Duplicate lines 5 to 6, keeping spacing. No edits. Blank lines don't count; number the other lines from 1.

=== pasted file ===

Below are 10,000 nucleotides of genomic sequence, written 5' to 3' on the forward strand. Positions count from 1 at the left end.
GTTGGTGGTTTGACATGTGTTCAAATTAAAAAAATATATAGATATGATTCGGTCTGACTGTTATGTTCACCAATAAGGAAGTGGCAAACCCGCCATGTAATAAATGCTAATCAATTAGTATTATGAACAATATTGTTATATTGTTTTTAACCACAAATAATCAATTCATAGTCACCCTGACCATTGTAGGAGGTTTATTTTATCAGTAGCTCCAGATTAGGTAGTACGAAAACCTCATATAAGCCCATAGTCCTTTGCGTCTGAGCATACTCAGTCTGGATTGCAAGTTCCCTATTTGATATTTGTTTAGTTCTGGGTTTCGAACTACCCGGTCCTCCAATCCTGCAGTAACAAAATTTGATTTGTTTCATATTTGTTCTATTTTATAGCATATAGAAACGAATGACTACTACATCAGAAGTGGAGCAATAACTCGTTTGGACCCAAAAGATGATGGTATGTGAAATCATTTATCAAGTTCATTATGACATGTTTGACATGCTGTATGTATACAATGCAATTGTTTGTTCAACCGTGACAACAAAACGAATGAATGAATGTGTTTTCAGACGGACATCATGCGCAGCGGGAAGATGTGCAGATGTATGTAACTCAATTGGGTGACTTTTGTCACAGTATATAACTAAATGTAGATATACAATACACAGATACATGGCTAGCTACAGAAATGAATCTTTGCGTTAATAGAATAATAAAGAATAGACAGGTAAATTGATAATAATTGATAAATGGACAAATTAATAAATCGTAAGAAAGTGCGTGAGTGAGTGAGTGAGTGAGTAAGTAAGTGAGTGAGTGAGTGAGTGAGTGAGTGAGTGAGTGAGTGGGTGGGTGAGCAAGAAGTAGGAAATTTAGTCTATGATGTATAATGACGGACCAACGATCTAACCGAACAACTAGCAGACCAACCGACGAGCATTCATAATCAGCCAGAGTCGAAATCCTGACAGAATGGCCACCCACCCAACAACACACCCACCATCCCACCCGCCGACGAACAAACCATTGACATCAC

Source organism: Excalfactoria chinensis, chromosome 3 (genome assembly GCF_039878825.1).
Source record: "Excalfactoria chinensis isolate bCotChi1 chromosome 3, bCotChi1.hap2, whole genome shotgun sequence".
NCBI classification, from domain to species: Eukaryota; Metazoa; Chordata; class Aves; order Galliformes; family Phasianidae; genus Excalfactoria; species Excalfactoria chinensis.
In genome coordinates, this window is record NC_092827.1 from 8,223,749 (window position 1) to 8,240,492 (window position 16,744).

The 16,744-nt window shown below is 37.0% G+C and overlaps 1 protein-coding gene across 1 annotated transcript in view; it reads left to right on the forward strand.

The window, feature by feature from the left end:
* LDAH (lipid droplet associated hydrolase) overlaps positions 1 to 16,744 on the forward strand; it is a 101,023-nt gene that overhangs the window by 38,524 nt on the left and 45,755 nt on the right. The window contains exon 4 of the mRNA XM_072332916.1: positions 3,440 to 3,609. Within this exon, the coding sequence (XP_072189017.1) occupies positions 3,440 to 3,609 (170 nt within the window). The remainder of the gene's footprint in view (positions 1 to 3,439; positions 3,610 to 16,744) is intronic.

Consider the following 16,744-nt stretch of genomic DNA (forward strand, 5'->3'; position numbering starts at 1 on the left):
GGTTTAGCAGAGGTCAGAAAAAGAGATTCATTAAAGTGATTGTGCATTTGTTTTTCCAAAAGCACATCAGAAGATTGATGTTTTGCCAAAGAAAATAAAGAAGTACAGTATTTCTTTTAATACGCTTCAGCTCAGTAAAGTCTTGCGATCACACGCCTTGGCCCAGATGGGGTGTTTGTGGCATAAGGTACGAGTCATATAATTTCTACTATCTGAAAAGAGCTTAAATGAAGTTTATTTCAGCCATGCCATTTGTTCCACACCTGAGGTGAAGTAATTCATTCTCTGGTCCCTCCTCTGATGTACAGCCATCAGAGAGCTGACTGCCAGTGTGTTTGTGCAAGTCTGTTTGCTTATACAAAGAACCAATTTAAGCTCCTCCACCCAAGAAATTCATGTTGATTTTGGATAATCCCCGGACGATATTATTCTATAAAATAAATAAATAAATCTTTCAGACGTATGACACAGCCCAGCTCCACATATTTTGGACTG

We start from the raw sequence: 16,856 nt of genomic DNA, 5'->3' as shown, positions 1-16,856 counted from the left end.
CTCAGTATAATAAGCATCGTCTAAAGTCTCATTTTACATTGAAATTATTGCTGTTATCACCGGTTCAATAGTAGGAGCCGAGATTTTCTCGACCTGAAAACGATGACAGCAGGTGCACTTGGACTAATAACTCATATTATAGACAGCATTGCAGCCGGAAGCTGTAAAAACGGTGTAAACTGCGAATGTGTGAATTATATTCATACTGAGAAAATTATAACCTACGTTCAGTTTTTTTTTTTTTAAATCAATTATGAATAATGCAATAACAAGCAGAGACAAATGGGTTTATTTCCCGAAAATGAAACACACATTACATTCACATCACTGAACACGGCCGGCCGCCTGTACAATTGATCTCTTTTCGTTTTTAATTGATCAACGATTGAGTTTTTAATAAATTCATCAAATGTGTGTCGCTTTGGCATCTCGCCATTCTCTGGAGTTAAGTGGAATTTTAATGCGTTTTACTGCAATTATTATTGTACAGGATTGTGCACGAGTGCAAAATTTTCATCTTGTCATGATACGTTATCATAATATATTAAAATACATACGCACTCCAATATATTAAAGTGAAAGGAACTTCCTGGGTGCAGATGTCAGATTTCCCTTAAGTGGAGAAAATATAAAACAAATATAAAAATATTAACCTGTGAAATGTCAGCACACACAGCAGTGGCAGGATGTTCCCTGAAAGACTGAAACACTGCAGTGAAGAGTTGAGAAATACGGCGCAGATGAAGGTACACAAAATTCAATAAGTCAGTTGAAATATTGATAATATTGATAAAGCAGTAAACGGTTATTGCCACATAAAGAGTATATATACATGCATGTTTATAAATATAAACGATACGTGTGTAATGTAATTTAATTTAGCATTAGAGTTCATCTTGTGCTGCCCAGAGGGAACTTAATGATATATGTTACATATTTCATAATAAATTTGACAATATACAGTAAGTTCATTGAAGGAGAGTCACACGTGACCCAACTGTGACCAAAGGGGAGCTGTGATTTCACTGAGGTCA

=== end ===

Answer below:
NCBI classification, from domain to species: Eukaryota; Metazoa; Chordata; class Aves; order Galliformes; family Phasianidae; genus Excalfactoria; species Excalfactoria chinensis.
In genome coordinates, this window is record NC_092827.1 from 8,223,749 (window position 1) to 8,240,492 (window position 16,744).